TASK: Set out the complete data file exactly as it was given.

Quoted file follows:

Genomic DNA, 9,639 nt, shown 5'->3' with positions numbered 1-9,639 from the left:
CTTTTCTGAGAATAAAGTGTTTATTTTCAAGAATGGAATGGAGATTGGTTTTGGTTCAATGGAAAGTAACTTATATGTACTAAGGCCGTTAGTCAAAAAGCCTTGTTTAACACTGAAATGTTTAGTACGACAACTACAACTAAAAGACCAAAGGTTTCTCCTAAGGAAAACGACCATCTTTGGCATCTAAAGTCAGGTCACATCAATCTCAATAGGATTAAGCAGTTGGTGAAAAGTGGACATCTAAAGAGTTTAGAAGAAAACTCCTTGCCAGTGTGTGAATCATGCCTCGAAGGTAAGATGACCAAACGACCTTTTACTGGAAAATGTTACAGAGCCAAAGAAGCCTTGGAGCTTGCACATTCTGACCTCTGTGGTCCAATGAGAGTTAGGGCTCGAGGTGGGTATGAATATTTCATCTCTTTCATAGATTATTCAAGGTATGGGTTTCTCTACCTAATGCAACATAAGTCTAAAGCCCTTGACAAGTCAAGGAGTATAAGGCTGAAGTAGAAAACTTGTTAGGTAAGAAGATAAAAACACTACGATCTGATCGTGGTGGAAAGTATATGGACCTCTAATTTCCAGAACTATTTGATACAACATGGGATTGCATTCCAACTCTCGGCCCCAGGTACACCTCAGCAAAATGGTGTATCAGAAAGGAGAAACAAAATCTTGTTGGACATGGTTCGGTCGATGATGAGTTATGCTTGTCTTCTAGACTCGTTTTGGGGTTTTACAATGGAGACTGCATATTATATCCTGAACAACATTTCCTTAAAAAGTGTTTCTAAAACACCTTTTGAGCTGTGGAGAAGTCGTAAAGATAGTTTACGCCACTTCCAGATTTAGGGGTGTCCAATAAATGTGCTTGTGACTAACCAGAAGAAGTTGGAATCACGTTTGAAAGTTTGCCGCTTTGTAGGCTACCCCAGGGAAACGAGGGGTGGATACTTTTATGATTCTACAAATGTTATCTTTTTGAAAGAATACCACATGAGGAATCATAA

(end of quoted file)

Genomic DNA, 9,639 nt, shown 5'->3' with positions numbered 1-9,639 from the left:
CTTTTCTGAGAATAAAGTGTTTATTTTCAAGAATGGAATGGAGATTGGTTTTGGTTCAATGGAAAGTAACTTATATGTACTAAGGCCGTTAGTCAAAAAGCCTTGTTTAACACTGAAATGTTTAGTACGACAACTACAACTAAAAGACCAAAGGTTTCTCCTAAGGAAAACGACCATCTTTGGCATCTAAAGTCAGGTCACATCAATCTCAATAGGATTAAGCAGTTGGTGAAAAGTGGACATCTAAAGAGTTTAGAAGAAAACTCCTTGCCAGTGTGTGAATCATGCCTCGAAGGTAAGATGACCAAACGACCTTTTACTGGAAAATGTTACAGAGCCAAAGAAGCCTTGGAGCTTGCACATTCTGACCTCTGTGGTCCAATGAGAGTTAGGGCTCGAGGTGGGTATGAATATTTCATCTCTTTCATAGATTATTCAAGGTATGGGTTTCTCTACCTAATGCAACATAAGTCTAAAGCCCTTGACAAGTCAAGGAGTATAAGGCTGAAGTAGAAAACTTGTTAGGTAAGAAGATAAAAACACTACGATCTGATCGTGGTGGAAAGTATATGGACCTCTAATTTCCAGAACTATTTGATACAACATGGGATTGCATTCCAACTCTCGGCCCCAGGTACACCTCAGCAAAATGGTGTATCAGAAAGGAGAAACAAAATCTTGTTGGACATGGTTCGGTCGATGATGAGTTATGCTTGTCTTCTAGACTCGTTTTGGGGTTTTACAATGGAGACTGCATATTATATCCTGAACAACATTTCCTTAAAAAGTGTTTCTAAAACACCTTTTGAGCTGTGGAGAAGTCGTAAAGATAGTTTACGCCACTTCCAGATTTAGGGGTGTCCAATAAATGTGCTTGTGACTAACCAGAAGAAGTTGGAATCACGTTTGAAAGTTTGCCGCTTTGTAGGCTACCCCAGGGAAACGAGGGGTGGATACTTTTATGATTCTACAAATGTTATCTTTTTGAAAGAATACCACATGAGGAATCATAA